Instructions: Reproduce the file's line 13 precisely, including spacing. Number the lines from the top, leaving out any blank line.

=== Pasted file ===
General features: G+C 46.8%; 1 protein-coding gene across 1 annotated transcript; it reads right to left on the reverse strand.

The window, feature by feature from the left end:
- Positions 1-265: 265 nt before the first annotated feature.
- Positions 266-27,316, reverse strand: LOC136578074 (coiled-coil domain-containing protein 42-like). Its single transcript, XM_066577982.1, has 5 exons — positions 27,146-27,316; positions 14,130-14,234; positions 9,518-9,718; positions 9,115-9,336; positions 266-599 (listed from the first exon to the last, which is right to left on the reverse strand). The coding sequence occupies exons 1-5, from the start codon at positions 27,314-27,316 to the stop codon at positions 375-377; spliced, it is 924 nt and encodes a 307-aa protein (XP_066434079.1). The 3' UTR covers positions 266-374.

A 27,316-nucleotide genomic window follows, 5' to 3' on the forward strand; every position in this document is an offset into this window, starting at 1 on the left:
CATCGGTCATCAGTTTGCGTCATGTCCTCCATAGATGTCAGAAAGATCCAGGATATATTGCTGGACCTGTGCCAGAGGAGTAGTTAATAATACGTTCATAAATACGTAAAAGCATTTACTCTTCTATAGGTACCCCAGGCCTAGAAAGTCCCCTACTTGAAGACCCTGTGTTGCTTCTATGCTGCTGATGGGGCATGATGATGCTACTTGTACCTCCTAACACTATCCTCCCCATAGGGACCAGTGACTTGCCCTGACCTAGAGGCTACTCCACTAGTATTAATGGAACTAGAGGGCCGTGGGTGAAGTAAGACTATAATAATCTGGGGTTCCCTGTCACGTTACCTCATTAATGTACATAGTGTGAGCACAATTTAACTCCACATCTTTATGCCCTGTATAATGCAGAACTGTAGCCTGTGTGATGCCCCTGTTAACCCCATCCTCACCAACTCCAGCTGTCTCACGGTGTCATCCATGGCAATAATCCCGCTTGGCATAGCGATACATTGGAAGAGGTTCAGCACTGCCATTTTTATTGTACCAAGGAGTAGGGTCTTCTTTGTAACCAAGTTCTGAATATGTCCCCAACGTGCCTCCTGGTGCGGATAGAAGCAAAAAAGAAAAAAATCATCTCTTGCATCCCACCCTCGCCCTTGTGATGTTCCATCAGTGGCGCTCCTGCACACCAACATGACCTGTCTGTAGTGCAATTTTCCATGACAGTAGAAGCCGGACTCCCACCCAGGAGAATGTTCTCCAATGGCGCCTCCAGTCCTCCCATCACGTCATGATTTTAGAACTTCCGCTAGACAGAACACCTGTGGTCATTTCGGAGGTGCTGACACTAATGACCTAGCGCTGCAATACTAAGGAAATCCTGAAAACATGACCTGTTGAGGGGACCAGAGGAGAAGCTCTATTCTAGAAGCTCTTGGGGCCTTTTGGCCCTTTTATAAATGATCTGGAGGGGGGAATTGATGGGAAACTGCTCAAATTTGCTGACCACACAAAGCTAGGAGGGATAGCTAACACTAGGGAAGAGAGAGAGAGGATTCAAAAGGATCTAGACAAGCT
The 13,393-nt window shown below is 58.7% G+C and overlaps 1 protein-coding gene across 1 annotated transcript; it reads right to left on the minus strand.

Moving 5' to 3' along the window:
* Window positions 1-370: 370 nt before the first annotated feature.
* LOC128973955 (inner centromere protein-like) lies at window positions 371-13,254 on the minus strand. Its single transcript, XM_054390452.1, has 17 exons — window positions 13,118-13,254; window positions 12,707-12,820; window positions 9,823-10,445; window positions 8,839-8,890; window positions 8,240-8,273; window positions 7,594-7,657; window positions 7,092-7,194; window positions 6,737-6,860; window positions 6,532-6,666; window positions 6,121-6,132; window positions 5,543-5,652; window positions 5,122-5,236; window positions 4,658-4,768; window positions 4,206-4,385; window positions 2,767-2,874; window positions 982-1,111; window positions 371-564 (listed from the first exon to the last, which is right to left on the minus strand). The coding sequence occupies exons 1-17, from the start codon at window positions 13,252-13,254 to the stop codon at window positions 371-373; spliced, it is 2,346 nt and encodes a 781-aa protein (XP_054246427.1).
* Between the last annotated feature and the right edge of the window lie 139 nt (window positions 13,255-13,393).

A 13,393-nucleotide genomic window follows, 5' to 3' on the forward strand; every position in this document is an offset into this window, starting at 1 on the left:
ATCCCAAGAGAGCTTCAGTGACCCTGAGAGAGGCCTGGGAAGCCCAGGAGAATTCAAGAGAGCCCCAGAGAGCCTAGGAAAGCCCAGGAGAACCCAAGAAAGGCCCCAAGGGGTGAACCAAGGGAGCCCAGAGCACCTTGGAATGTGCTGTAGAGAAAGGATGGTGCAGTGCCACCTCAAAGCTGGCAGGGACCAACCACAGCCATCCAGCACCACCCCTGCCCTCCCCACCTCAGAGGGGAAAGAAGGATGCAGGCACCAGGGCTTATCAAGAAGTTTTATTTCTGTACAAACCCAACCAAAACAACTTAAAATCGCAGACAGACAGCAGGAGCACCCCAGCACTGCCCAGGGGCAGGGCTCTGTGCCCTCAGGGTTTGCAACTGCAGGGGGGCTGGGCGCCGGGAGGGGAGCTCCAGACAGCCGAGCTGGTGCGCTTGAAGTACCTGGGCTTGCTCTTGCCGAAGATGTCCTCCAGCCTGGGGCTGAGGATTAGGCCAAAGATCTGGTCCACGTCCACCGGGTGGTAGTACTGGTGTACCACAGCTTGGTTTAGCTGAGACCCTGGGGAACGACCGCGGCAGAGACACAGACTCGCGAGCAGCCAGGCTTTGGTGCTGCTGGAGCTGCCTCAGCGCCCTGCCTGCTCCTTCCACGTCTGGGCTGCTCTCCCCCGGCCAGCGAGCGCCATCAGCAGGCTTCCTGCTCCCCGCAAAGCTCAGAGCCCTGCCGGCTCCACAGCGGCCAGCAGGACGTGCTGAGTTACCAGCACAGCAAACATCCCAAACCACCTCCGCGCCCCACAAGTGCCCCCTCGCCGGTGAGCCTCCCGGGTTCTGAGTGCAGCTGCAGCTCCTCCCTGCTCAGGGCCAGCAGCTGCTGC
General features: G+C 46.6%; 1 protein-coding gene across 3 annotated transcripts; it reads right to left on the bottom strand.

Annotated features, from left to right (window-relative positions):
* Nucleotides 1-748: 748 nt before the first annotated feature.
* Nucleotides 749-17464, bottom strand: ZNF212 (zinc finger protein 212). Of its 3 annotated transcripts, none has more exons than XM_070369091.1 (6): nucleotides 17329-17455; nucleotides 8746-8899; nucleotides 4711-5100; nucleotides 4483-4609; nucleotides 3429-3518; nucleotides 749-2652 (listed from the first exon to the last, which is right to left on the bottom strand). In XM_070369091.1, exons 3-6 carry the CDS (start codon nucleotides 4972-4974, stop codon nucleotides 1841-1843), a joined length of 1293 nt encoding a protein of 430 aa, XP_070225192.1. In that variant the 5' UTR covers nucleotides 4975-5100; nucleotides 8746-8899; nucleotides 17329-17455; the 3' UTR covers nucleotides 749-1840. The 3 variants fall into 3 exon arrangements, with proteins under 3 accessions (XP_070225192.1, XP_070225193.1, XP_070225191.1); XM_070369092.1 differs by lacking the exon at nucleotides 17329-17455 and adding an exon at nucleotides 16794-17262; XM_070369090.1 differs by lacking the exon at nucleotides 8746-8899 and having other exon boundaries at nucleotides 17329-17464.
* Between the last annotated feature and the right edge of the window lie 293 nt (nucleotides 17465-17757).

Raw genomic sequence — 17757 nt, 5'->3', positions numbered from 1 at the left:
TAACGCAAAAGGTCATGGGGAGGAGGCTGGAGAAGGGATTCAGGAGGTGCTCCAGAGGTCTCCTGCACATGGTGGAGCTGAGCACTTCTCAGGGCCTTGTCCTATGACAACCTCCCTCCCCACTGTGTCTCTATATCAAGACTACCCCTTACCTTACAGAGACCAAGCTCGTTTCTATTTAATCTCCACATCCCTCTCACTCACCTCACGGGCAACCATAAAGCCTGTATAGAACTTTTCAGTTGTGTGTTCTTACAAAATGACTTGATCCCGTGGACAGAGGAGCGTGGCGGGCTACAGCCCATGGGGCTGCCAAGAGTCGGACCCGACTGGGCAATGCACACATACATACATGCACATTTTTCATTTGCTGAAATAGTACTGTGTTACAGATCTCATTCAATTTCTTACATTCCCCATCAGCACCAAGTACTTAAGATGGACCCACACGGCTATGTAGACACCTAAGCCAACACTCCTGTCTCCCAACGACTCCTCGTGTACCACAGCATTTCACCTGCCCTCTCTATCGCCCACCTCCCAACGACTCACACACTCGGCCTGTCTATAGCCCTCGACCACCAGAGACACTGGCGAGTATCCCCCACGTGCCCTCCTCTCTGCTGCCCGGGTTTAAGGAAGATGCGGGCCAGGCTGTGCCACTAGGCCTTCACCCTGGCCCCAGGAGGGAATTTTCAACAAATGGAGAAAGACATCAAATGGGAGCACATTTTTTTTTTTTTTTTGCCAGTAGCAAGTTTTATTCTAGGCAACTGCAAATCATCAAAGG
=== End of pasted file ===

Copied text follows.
ATCCCAAGAGAGCTTCAGTGACCCTGAGAGAGGCCTGGGAAGCCCAGGAGAATTCAAGAGAGCCCCAGAGAGCCTAGGAAAGCCCAGGAGAACCCAAGAAAGGCCCCAAGGGGTGAACCAAGGGAGCCCAGAGCACCTTGGAATGTGCTGTAGAGAAAGGATGGTGCAGTGCCACCTCAAAGCTGGCAGGGACCAACCACAGCCATCCAGCACCACCCCTGCCCTCCCCACCTCAGAGGGGAAAGAAGGATGCAGGCACCAGGGCTTATCAAGAAGTTTTATTTCTGTACAAACCCAACCAAAACAACTTAAAATCGCAGACAGACAGCAGGAGCACCCCAGCACTGCCCAGGGGCAGGGCTCTGTGCCCTCAGGGTTTGCAACTGCAGGGGGGCTGGGCGCCGGGAGGGGAGCTCCAGACAGCCGAGCTGGTGCGCTTGAAGTACCTGGGCTTGCTCTTGCCGAAGATGTCCTCCAGCCTGGGGCTGAGGATTAGGCCAAAGATCTGGTCCACGTCCACCGGGTGGTAGTACTGGTGTACCACAGCTTGGTTTAGCTGAGACCCTGGGGAACGACCGCGGCAGAGACACAGACTCGCGAGCAGCCAGGCTTTGGTGCTGCTGGAGCTGCCTCAGCGCCCTGCCTGCTCCTTCCACGTCTGGGCTGCTCTCCCCCGGCCAGCGAGCGCCATCAGCAGGCTTCCTGCTCCCCGCAAAGCTCAGAGCCCTGCCGGCTCCACAGCGGCCAGCAGGACGTGCTGAGTTACCAGCACAGCAAACATCCCAAACCACCTCCGCGCCCCACAAGTGCCCCCTCGCCGGTGAGCCTCCCGGGTTCTGAGTGCAGCTGCAGCTCCTCCCTGCTCAGGGCCAGCAGCTGCTGC